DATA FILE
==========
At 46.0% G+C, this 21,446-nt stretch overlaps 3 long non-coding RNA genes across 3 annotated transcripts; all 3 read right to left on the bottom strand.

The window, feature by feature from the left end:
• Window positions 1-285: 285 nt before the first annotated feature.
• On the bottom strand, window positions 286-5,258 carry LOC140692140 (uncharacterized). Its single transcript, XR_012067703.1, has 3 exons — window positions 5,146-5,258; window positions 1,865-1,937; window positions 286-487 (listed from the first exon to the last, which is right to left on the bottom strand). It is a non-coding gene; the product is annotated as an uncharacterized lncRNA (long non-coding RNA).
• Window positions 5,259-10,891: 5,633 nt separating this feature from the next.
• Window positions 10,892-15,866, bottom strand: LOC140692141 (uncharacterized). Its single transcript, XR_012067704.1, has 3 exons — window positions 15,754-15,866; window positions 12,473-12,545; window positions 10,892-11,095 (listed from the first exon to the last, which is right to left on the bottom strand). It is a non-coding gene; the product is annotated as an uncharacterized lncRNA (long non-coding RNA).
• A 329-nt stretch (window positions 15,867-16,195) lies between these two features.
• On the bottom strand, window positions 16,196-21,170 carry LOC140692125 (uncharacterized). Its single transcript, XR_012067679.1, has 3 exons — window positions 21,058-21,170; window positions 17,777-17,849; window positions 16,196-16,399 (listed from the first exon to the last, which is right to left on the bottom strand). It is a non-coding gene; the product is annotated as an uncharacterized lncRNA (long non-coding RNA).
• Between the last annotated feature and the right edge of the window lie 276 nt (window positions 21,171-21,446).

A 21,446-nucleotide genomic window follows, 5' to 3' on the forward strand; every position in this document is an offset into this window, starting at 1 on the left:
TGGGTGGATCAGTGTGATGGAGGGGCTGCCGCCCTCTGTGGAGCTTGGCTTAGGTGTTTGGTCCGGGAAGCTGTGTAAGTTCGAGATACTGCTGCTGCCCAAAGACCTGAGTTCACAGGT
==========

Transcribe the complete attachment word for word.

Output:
At 46.0% G+C, this 21,446-nt stretch overlaps 3 long non-coding RNA genes across 3 annotated transcripts; all 3 read right to left on the bottom strand.

The window, feature by feature from the left end:
• Window positions 1-285: 285 nt before the first annotated feature.
• On the bottom strand, window positions 286-5,258 carry LOC140692140 (uncharacterized). Its single transcript, XR_012067703.1, has 3 exons — window positions 5,146-5,258; window positions 1,865-1,937; window positions 286-487 (listed from the first exon to the last, which is right to left on the bottom strand). It is a non-coding gene; the product is annotated as an uncharacterized lncRNA (long non-coding RNA).
• Window positions 5,259-10,891: 5,633 nt separating this feature from the next.
• Window positions 10,892-15,866, bottom strand: LOC140692141 (uncharacterized). Its single transcript, XR_012067704.1, has 3 exons — window positions 15,754-15,866; window positions 12,473-12,545; window positions 10,892-11,095 (listed from the first exon to the last, which is right to left on the bottom strand). It is a non-coding gene; the product is annotated as an uncharacterized lncRNA (long non-coding RNA).
• A 329-nt stretch (window positions 15,867-16,195) lies between these two features.
• On the bottom strand, window positions 16,196-21,170 carry LOC140692125 (uncharacterized). Its single transcript, XR_012067679.1, has 3 exons — window positions 21,058-21,170; window positions 17,777-17,849; window positions 16,196-16,399 (listed from the first exon to the last, which is right to left on the bottom strand). It is a non-coding gene; the product is annotated as an uncharacterized lncRNA (long non-coding RNA).
• Between the last annotated feature and the right edge of the window lie 276 nt (window positions 21,171-21,446).

A 21,446-nucleotide genomic window follows, 5' to 3' on the forward strand; every position in this document is an offset into this window, starting at 1 on the left:
TGGGTGGATCAGTGTGATGGAGGGGCTGCCGCCCTCTGTGGAGCTTGGCTTAGGTGTTTGGTCCGGGAAGCTGTGTAAGTTCGAGATACTGCTGCTGCCCAAAGACCTGAGTTCACAGGT